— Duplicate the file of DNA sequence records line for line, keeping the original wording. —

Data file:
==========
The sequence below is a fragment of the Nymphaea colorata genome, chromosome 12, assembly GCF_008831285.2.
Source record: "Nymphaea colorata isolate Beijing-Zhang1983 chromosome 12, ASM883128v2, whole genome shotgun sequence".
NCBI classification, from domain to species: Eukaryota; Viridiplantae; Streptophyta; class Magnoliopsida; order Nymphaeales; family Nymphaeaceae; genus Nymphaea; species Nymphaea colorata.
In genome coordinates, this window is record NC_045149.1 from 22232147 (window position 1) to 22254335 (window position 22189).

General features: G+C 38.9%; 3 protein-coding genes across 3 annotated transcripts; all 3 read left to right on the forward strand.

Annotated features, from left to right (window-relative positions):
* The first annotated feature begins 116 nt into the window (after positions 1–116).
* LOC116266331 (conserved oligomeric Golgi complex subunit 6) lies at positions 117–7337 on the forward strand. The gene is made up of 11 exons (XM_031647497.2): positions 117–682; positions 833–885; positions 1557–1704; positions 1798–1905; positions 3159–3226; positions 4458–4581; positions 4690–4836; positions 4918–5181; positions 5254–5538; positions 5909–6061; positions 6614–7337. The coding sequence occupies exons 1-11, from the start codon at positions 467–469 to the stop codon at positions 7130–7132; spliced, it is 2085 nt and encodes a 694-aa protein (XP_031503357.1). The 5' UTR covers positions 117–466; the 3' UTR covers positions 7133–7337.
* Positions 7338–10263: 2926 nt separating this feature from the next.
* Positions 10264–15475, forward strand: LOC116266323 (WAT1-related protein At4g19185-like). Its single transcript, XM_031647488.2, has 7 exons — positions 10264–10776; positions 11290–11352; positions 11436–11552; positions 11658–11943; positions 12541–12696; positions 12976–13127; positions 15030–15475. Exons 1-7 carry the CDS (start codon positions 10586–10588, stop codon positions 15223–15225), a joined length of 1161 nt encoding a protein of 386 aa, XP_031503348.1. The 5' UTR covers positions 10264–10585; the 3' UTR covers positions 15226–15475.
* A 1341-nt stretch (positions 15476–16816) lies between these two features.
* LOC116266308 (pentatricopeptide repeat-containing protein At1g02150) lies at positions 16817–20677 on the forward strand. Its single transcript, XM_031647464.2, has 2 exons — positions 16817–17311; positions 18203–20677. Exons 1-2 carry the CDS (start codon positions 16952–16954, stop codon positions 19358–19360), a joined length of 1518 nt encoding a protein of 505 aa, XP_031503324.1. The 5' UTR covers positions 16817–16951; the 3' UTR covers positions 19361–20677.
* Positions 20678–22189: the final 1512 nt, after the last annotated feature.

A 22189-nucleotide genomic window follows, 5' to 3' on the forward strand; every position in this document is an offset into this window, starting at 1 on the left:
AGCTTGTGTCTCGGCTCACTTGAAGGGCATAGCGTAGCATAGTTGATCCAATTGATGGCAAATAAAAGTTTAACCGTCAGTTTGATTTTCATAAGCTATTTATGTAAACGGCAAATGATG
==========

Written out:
The sequence below is a fragment of the Nymphaea colorata genome, chromosome 12, assembly GCF_008831285.2.
Source record: "Nymphaea colorata isolate Beijing-Zhang1983 chromosome 12, ASM883128v2, whole genome shotgun sequence".
NCBI classification, from domain to species: Eukaryota; Viridiplantae; Streptophyta; class Magnoliopsida; order Nymphaeales; family Nymphaeaceae; genus Nymphaea; species Nymphaea colorata.
In genome coordinates, this window is record NC_045149.1 from 22232147 (window position 1) to 22254335 (window position 22189).

General features: G+C 38.9%; 3 protein-coding genes across 3 annotated transcripts; all 3 read left to right on the forward strand.

Annotated features, from left to right (window-relative positions):
* The first annotated feature begins 116 nt into the window (after positions 1–116).
* LOC116266331 (conserved oligomeric Golgi complex subunit 6) lies at positions 117–7337 on the forward strand. The gene is made up of 11 exons (XM_031647497.2): positions 117–682; positions 833–885; positions 1557–1704; positions 1798–1905; positions 3159–3226; positions 4458–4581; positions 4690–4836; positions 4918–5181; positions 5254–5538; positions 5909–6061; positions 6614–7337. The coding sequence occupies exons 1-11, from the start codon at positions 467–469 to the stop codon at positions 7130–7132; spliced, it is 2085 nt and encodes a 694-aa protein (XP_031503357.1). The 5' UTR covers positions 117–466; the 3' UTR covers positions 7133–7337.
* Positions 7338–10263: 2926 nt separating this feature from the next.
* Positions 10264–15475, forward strand: LOC116266323 (WAT1-related protein At4g19185-like). Its single transcript, XM_031647488.2, has 7 exons — positions 10264–10776; positions 11290–11352; positions 11436–11552; positions 11658–11943; positions 12541–12696; positions 12976–13127; positions 15030–15475. Exons 1-7 carry the CDS (start codon positions 10586–10588, stop codon positions 15223–15225), a joined length of 1161 nt encoding a protein of 386 aa, XP_031503348.1. The 5' UTR covers positions 10264–10585; the 3' UTR covers positions 15226–15475.
* A 1341-nt stretch (positions 15476–16816) lies between these two features.
* LOC116266308 (pentatricopeptide repeat-containing protein At1g02150) lies at positions 16817–20677 on the forward strand. Its single transcript, XM_031647464.2, has 2 exons — positions 16817–17311; positions 18203–20677. Exons 1-2 carry the CDS (start codon positions 16952–16954, stop codon positions 19358–19360), a joined length of 1518 nt encoding a protein of 505 aa, XP_031503324.1. The 5' UTR covers positions 16817–16951; the 3' UTR covers positions 19361–20677.
* Positions 20678–22189: the final 1512 nt, after the last annotated feature.

A 22189-nucleotide genomic window follows, 5' to 3' on the forward strand; every position in this document is an offset into this window, starting at 1 on the left:
AGCTTGTGTCTCGGCTCACTTGAAGGGCATAGCGTAGCATAGTTGATCCAATTGATGGCAAATAAAAGTTTAACCGTCAGTTTGATTTTCATAAGCTATTTATGTAAACGGCAAATGATG